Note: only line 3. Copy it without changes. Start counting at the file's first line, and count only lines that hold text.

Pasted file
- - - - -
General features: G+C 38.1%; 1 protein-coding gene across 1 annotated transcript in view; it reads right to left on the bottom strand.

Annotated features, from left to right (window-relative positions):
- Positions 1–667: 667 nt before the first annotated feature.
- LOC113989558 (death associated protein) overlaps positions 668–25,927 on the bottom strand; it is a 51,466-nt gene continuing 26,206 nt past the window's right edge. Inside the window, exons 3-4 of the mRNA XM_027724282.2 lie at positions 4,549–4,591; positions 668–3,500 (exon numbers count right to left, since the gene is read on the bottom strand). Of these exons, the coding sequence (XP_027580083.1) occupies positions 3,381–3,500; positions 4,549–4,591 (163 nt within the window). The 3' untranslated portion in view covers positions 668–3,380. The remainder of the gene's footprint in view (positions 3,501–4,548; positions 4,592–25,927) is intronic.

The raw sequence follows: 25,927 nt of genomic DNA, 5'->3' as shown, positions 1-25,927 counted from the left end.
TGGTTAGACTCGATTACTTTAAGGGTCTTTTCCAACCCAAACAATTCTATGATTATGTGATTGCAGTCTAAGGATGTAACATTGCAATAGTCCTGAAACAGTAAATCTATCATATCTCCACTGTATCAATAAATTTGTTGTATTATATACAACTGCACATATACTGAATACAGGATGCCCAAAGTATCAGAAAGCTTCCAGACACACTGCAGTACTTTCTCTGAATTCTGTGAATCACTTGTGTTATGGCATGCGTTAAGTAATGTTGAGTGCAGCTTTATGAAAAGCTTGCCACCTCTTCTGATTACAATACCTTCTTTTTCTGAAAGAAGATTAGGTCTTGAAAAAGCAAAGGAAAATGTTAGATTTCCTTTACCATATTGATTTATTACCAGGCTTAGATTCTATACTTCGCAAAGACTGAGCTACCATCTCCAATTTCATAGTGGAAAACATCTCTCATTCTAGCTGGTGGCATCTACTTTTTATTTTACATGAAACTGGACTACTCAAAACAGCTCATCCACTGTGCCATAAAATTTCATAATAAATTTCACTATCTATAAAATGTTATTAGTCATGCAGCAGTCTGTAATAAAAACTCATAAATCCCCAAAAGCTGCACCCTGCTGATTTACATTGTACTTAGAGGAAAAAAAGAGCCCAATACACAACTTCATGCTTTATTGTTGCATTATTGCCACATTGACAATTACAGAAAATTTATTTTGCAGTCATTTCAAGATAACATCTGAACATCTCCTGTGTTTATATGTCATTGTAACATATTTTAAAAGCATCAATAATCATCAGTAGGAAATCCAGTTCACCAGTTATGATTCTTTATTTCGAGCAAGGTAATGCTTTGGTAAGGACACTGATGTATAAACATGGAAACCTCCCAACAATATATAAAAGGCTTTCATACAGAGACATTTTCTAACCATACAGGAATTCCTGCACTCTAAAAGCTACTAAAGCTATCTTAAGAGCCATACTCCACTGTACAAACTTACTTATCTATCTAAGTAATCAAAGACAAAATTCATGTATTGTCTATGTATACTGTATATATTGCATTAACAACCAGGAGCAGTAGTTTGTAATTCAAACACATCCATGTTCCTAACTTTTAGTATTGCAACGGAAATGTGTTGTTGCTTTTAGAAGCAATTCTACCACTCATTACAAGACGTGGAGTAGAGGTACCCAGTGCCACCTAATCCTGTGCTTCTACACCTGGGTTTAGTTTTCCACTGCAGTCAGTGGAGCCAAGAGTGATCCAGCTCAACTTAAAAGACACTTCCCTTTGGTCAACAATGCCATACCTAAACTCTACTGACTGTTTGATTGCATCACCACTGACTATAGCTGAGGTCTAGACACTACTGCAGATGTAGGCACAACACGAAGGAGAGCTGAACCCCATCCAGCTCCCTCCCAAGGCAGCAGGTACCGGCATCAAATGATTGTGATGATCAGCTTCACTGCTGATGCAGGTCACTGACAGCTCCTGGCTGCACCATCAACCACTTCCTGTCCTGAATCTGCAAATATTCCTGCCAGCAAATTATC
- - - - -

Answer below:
- Positions 1–667: 667 nt before the first annotated feature.